Dominique Zipper

Conversations on Trauma and Awakening: Dominique Zipper

Interviewed by Gabriella Evans
"To me, trauma is the non-negotiable becoming negotiable, without our consent."

Dominique is a writer and lawyer who has called five of Canada's provinces home. She is currently spending her days in the woods in Ontario with her partner and a crew of animals. She writes a Substack newsletter, pergola, about how it feels to be alive right now. Lately there have been a lot of thoughts on grief. You can read it at www.thepergola.ca.

*Written Submission*

Describe yourself in three words.

Introspective. Hopeful. Resilient.

How would those you love and respect you describe you?

Creative. Observant. Thoughtful.

What helps you feel safe and grounded?

It takes great skill to comfort someone who is grieving and has experienced trauma. I have felt most safe around those who indicate through their words and actions that they know I am suffering, but don't ask me to describe or perform my suffering. Who can hear "I'm great!" as an effort on my part to be great today, rather than a lie or omission. Who don't feel shut out of my experience, but rather, know that they are pivotal participants in my search for joy in a dark season. The grieving need to laugh, in order to remember that it's possible.

I also believe we are grounded in times of suffering by familiar markers. By the recognition of the seen-before, the safe, the routine. And those who are able to offer this to those suffering in a period of grief or trauma are laying stepping stones on the way to the 'new normal'.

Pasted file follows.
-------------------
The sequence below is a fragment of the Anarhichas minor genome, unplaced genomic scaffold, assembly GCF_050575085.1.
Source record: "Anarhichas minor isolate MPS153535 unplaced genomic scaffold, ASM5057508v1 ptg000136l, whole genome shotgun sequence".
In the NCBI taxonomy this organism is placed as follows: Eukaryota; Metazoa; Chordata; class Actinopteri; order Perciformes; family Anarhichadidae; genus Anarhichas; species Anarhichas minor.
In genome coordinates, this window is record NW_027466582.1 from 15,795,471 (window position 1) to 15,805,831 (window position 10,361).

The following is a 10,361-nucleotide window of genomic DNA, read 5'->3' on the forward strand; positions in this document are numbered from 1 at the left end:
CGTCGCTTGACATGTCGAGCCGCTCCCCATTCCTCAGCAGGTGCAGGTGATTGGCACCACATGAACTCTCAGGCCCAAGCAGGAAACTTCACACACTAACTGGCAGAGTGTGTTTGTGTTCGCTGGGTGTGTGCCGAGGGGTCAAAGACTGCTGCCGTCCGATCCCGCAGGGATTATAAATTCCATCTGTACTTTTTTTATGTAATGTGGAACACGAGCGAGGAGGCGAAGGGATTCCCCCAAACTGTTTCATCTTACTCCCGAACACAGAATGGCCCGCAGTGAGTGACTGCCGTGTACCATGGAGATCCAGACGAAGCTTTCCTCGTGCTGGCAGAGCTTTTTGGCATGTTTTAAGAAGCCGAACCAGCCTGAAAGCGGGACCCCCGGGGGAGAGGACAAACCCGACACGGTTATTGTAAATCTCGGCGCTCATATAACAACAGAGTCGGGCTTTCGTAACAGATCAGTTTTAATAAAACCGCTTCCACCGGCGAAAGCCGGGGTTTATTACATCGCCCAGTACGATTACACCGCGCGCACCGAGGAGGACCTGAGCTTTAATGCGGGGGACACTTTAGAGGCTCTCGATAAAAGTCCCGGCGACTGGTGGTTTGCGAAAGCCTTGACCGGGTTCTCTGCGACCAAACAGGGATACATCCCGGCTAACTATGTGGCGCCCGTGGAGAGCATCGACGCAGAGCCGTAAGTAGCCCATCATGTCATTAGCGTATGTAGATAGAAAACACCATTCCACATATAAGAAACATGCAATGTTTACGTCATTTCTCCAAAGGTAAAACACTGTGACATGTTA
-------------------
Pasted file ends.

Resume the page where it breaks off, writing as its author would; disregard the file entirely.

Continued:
How would you define trauma?  

To me, trauma is the non-negotiable becoming negotiable, without our consent.

My mom died of 25 brain tumours. In a matter of weeks, she went from being an avid hiker and cyclist, to paralyzed and unaware of the identities of her family and friends. My dad and I cared for her at home until her death. In her last week of life, she lost consciousness and her breathing rate rose sharply. While breathing usually changes at the end of life, the enormous tumour burden in my mom's brain meant that she began to breathe as if hyperventilating, for days on end, without alteration or reprieve.

We were later told by the palliative care doctors that hers was a case so rare that it's written about in textbooks, but not encountered in real life. While we administered the palliative medication usually effective in calming end-of-life breathing, her brain resisted, and for a period of time, we were left to stare in helpless horror.

Losing my mom wasn't the trauma, for me. It is a cavernous loss, but not a trauma, because it had been conceivable to me that my mom could die. But the non-negotiable - that her body would cease to harbour any human quality and instead appear robotic, mechanical, possessed even - had suddenly become negotiable. As it was happening, I tried to negotiate some control to push her experience back into the realm of what I could handle. But already, the thing that I didn’t think could happen, had happened. And I had seen it. And that was the trauma.

How has trauma contributed to your suffering?

The images from her last days stayed with me and continue to pop into my mind at unwanted times. Her body scared me at the end, and reconciling this with the loss of the person who was your first, and often greatest, source of comfort, has been confusing.